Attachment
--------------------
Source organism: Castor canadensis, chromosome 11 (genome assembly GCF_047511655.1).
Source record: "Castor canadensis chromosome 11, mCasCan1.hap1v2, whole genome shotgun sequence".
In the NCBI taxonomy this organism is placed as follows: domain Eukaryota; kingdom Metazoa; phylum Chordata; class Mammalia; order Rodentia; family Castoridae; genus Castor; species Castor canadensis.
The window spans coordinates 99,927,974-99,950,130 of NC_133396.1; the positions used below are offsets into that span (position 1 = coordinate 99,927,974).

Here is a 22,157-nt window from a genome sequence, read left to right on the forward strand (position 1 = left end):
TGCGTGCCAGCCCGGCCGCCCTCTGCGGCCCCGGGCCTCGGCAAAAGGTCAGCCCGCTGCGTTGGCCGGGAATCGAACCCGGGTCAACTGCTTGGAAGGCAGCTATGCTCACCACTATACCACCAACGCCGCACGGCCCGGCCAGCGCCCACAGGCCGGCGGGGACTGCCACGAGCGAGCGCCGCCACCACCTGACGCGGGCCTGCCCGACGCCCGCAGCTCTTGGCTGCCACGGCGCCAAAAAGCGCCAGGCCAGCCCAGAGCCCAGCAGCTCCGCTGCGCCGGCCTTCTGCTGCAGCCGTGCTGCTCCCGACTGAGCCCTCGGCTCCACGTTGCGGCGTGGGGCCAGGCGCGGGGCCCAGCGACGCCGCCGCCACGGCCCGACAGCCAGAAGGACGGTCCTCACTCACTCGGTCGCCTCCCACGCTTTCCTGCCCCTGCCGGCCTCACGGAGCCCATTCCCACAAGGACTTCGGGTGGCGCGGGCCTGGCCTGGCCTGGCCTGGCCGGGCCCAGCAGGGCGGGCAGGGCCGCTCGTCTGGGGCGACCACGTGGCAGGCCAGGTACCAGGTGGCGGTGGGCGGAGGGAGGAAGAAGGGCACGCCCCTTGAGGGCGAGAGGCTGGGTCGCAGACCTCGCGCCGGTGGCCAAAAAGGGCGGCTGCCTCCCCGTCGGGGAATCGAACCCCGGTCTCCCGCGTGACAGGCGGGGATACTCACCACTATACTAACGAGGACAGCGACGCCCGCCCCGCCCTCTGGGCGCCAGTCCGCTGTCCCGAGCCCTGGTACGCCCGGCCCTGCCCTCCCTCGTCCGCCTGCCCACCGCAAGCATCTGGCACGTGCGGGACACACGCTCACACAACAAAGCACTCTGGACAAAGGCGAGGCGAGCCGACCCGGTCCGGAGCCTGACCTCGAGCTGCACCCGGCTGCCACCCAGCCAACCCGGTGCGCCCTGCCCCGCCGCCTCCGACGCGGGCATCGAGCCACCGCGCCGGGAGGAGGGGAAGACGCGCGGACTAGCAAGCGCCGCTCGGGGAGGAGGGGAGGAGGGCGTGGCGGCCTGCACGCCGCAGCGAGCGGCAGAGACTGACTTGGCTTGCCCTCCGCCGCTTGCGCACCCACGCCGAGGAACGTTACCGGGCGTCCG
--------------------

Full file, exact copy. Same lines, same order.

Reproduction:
Source organism: Castor canadensis, chromosome 11 (genome assembly GCF_047511655.1).
Source record: "Castor canadensis chromosome 11, mCasCan1.hap1v2, whole genome shotgun sequence".
In the NCBI taxonomy this organism is placed as follows: domain Eukaryota; kingdom Metazoa; phylum Chordata; class Mammalia; order Rodentia; family Castoridae; genus Castor; species Castor canadensis.
The window spans coordinates 99,927,974-99,950,130 of NC_133396.1; the positions used below are offsets into that span (position 1 = coordinate 99,927,974).

Here is a 22,157-nt window from a genome sequence, read left to right on the forward strand (position 1 = left end):
TGCGTGCCAGCCCGGCCGCCCTCTGCGGCCCCGGGCCTCGGCAAAAGGTCAGCCCGCTGCGTTGGCCGGGAATCGAACCCGGGTCAACTGCTTGGAAGGCAGCTATGCTCACCACTATACCACCAACGCCGCACGGCCCGGCCAGCGCCCACAGGCCGGCGGGGACTGCCACGAGCGAGCGCCGCCACCACCTGACGCGGGCCTGCCCGACGCCCGCAGCTCTTGGCTGCCACGGCGCCAAAAAGCGCCAGGCCAGCCCAGAGCCCAGCAGCTCCGCTGCGCCGGCCTTCTGCTGCAGCCGTGCTGCTCCCGACTGAGCCCTCGGCTCCACGTTGCGGCGTGGGGCCAGGCGCGGGGCCCAGCGACGCCGCCGCCACGGCCCGACAGCCAGAAGGACGGTCCTCACTCACTCGGTCGCCTCCCACGCTTTCCTGCCCCTGCCGGCCTCACGGAGCCCATTCCCACAAGGACTTCGGGTGGCGCGGGCCTGGCCTGGCCTGGCCTGGCCGGGCCCAGCAGGGCGGGCAGGGCCGCTCGTCTGGGGCGACCACGTGGCAGGCCAGGTACCAGGTGGCGGTGGGCGGAGGGAGGAAGAAGGGCACGCCCCTTGAGGGCGAGAGGCTGGGTCGCAGACCTCGCGCCGGTGGCCAAAAAGGGCGGCTGCCTCCCCGTCGGGGAATCGAACCCCGGTCTCCCGCGTGACAGGCGGGGATACTCACCACTATACTAACGAGGACAGCGACGCCCGCCCCGCCCTCTGGGCGCCAGTCCGCTGTCCCGAGCCCTGGTACGCCCGGCCCTGCCCTCCCTCGTCCGCCTGCCCACCGCAAGCATCTGGCACGTGCGGGACACACGCTCACACAACAAAGCACTCTGGACAAAGGCGAGGCGAGCCGACCCGGTCCGGAGCCTGACCTCGAGCTGCACCCGGCTGCCACCCAGCCAACCCGGTGCGCCCTGCCCCGCCGCCTCCGACGCGGGCATCGAGCCACCGCGCCGGGAGGAGGGGAAGACGCGCGGACTAGCAAGCGCCGCTCGGGGAGGAGGGGAGGAGGGCGTGGCGGCCTGCACGCCGCAGCGAGCGGCAGAGACTGACTTGGCTTGCCCTCCGCCGCTTGCGCACCCACGCCGAGGAACGTTACCGGGCGTCCG